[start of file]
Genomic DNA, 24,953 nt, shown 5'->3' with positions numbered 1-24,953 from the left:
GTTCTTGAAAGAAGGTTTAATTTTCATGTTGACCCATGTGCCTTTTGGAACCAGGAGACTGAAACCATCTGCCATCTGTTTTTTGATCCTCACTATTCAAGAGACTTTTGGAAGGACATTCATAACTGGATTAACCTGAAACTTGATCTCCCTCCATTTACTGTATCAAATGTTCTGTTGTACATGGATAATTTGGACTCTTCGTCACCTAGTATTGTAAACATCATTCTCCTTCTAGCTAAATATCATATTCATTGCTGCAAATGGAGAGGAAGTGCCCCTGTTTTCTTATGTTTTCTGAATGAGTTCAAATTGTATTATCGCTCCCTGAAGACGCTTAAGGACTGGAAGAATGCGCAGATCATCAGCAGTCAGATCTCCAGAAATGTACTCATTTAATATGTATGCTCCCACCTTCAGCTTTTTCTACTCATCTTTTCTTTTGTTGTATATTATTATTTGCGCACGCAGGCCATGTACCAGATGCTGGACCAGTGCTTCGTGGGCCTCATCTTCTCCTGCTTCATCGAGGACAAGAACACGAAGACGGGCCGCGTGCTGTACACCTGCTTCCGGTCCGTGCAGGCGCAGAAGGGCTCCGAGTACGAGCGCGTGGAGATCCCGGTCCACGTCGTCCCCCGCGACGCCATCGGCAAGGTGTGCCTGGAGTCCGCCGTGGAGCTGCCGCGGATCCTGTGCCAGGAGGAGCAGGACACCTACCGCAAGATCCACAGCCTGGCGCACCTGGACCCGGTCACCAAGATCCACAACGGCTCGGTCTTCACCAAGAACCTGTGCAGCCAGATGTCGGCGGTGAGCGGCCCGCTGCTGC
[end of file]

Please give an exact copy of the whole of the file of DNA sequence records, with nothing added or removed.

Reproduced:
Genomic DNA, 24,953 nt, shown 5'->3' with positions numbered 1-24,953 from the left:
GTTCTTGAAAGAAGGTTTAATTTTCATGTTGACCCATGTGCCTTTTGGAACCAGGAGACTGAAACCATCTGCCATCTGTTTTTTGATCCTCACTATTCAAGAGACTTTTGGAAGGACATTCATAACTGGATTAACCTGAAACTTGATCTCCCTCCATTTACTGTATCAAATGTTCTGTTGTACATGGATAATTTGGACTCTTCGTCACCTAGTATTGTAAACATCATTCTCCTTCTAGCTAAATATCATATTCATTGCTGCAAATGGAGAGGAAGTGCCCCTGTTTTCTTATGTTTTCTGAATGAGTTCAAATTGTATTATCGCTCCCTGAAGACGCTTAAGGACTGGAAGAATGCGCAGATCATCAGCAGTCAGATCTCCAGAAATGTACTCATTTAATATGTATGCTCCCACCTTCAGCTTTTTCTACTCATCTTTTCTTTTGTTGTATATTATTATTTGCGCACGCAGGCCATGTACCAGATGCTGGACCAGTGCTTCGTGGGCCTCATCTTCTCCTGCTTCATCGAGGACAAGAACACGAAGACGGGCCGCGTGCTGTACACCTGCTTCCGGTCCGTGCAGGCGCAGAAGGGCTCCGAGTACGAGCGCGTGGAGATCCCGGTCCACGTCGTCCCCCGCGACGCCATCGGCAAGGTGTGCCTGGAGTCCGCCGTGGAGCTGCCGCGGATCCTGTGCCAGGAGGAGCAGGACACCTACCGCAAGATCCACAGCCTGGCGCACCTGGACCCGGTCACCAAGATCCACAACGGCTCGGTCTTCACCAAGAACCTGTGCAGCCAGATGTCGGCGGTGAGCGGCCCGCTGCTGC